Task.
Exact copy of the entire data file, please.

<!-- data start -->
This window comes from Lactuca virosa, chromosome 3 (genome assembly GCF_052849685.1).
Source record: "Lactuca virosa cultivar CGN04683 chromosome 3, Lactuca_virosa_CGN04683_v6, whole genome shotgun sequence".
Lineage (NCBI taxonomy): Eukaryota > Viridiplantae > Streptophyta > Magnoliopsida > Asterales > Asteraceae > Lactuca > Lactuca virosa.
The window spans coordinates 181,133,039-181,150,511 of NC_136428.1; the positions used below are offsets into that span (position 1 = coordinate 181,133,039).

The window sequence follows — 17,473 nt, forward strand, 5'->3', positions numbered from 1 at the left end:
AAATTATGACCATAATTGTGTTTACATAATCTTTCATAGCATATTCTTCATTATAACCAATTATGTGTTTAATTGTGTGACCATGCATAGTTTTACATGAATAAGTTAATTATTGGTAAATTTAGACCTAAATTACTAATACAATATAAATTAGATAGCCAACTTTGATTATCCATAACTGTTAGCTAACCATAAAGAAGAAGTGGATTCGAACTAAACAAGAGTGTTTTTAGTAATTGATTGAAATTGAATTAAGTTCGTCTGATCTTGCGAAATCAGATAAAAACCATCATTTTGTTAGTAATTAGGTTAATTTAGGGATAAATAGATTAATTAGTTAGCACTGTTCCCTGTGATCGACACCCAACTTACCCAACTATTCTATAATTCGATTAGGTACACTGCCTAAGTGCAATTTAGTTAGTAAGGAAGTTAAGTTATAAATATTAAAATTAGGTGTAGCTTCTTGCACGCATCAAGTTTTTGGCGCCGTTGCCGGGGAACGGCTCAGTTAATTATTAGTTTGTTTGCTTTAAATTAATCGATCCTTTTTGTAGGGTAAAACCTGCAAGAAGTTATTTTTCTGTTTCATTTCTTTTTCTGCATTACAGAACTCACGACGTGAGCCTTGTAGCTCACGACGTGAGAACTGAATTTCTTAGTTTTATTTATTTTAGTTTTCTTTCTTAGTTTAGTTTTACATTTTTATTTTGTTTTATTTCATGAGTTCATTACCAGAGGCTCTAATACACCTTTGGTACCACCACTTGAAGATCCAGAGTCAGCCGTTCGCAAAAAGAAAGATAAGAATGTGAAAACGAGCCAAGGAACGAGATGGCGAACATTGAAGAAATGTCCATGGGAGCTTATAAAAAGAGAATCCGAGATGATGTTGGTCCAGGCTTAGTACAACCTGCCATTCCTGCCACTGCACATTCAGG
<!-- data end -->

This window comes from Lactuca virosa, chromosome 3 (genome assembly GCF_052849685.1).
Source record: "Lactuca virosa cultivar CGN04683 chromosome 3, Lactuca_virosa_CGN04683_v6, whole genome shotgun sequence".
Lineage (NCBI taxonomy): Eukaryota > Viridiplantae > Streptophyta > Magnoliopsida > Asterales > Asteraceae > Lactuca > Lactuca virosa.
The window spans coordinates 181,133,039-181,150,511 of NC_136428.1; the positions used below are offsets into that span (position 1 = coordinate 181,133,039).

The window sequence follows — 17,473 nt, forward strand, 5'->3', positions numbered from 1 at the left end:
AAATTATGACCATAATTGTGTTTACATAATCTTTCATAGCATATTCTTCATTATAACCAATTATGTGTTTAATTGTGTGACCATGCATAGTTTTACATGAATAAGTTAATTATTGGTAAATTTAGACCTAAATTACTAATACAATATAAATTAGATAGCCAACTTTGATTATCCATAACTGTTAGCTAACCATAAAGAAGAAGTGGATTCGAACTAAACAAGAGTGTTTTTAGTAATTGATTGAAATTGAATTAAGTTCGTCTGATCTTGCGAAATCAGATAAAAACCATCATTTTGTTAGTAATTAGGTTAATTTAGGGATAAATAGATTAATTAGTTAGCACTGTTCCCTGTGATCGACACCCAACTTACCCAACTATTCTATAATTCGATTAGGTACACTGCCTAAGTGCAATTTAGTTAGTAAGGAAGTTAAGTTATAAATATTAAAATTAGGTGTAGCTTCTTGCACGCATCAAGTTTTTGGCGCCGTTGCCGGGGAACGGCTCAGTTAATTATTAGTTTGTTTGCTTTAAATTAATCGATCCTTTTTGTAGGGTAAAACCTGCAAGAAGTTATTTTTCTGTTTCATTTCTTTTTCTGCATTACAGAACTCACGACGTGAGCCTTGTAGCTCACGACGTGAGAACTGAATTTCTTAGTTTTATTTATTTTAGTTTTCTTTCTTAGTTTAGTTTTACATTTTTATTTTGTTTTATTTCATGAGTTCATTACCAGAGGCTCTAATACACCTTTGGTACCACCACTTGAAGATCCAGAGTCAGCCGTTCGCAAAAAGAAAGATAAGAATGTGAAAACGAGCCAAGGAACGAGATGGCGAACATTGAAGAAATGTCCATGGGAGCTTATAAAAAGAGAATCCGAGATGATGTTGGTCCAGGCTTAGTACAACCTGCCATTCCTGCCACTGCACATTCAGG